Choosing the Right Puppy

Giving an unwanted puppy or grown dog the o pportunity to come and live in your home is a humane act that might win you the reward of a loving and loyal companion.

Shelters perform a noble service in the face of widespread animalneglect and abandonment, but the livesof the canines that live there are still oftentimes deplorable. Typically overcrowded, shelters can’t in any way offer animals the benefits of a loving home.

Puppies in shelters often can’t mingle with others of their kind, which is the way that nature intends for them to learn how to be dogs. They may have to relieve themselves in the same areas where they sleep and eat. All in all, they have little access to warmth, touch, or meaningful communication.

Such circumstances can really tug at your heart when you look at a puppy or dog in a shelter. But therein lies the  danger, because the decision to adopt should never be madeimpulsively-especially when emotions are running high. You won’t be doing yourself or the animal any favors if you rush into a situation that’s untenable, And a puppy or dog that’s returned to a shelter has even less of a chance at happiness – or of finding another home – than it did before you adopted it.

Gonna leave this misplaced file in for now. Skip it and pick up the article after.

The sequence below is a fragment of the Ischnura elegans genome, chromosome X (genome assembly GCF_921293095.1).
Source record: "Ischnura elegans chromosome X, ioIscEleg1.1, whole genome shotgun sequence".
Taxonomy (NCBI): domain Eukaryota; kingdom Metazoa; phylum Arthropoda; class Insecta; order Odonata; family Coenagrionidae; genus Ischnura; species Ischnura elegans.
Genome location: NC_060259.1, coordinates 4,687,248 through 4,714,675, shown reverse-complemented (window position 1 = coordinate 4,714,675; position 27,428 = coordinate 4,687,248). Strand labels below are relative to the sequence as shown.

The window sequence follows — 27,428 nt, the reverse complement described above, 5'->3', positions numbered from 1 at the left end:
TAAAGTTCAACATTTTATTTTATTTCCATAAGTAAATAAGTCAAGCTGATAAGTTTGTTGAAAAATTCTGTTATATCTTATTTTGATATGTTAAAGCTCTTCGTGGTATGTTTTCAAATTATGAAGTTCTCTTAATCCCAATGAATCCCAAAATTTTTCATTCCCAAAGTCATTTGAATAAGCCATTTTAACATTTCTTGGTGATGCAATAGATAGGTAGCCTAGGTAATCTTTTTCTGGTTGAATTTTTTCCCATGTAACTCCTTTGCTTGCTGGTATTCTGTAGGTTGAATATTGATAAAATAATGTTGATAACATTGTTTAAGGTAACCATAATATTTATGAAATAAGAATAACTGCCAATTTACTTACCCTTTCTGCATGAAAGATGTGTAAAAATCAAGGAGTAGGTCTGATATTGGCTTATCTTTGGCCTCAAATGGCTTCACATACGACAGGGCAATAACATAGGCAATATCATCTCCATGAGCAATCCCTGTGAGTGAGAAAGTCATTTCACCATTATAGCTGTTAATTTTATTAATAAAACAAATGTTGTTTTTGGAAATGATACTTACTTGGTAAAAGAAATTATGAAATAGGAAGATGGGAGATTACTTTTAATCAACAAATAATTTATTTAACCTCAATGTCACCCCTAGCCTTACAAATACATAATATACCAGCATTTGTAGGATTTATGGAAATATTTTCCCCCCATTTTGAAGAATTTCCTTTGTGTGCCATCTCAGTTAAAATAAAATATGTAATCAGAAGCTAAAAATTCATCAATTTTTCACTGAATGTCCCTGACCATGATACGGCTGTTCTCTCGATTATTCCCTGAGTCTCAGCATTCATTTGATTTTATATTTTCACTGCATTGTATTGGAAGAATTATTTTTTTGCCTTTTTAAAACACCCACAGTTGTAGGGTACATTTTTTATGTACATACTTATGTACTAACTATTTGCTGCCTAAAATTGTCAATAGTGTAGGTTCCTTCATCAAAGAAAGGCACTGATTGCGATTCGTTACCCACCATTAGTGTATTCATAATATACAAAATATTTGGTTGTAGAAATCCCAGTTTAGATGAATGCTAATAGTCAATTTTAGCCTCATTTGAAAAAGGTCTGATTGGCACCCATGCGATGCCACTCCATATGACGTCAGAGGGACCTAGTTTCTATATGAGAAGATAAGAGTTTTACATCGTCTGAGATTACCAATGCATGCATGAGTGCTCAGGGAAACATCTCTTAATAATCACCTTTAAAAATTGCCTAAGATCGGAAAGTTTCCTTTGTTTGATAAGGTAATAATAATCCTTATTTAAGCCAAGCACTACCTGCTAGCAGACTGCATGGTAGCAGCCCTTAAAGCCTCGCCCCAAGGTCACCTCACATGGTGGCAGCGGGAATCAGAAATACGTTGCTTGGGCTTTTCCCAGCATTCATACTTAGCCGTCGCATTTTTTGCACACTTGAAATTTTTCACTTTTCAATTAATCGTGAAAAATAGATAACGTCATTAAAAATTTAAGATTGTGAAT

Finding the puppy or dog that’s right for you, one that you can wholeheartedly share your home and life with, will most likely require more than one trip to the shelter. Though it is your heart that will make the relationship a loving one, it is your head that will have to weigh all the  options and make a clear decision. Even  if you feel movedto compassion for a puppy in poor health, or one with a  lot of social challenges, the task of actually caring for such an animal maybe beyond your resources. S’mply put, the best puppy to choose is the one that you’ll never bring back. Given that there are thousands more unwanted dogsthan there are placesto house them, taking your time in finding the one that you’ll keep will benefit all involved.


Dogs are nowadays considered the best friends for human beings, since many people in our society consider owning a dog adopting him in their homes as another member of the family. But their origins can be traced back in time by matching their DNA with another species known as grey wolves.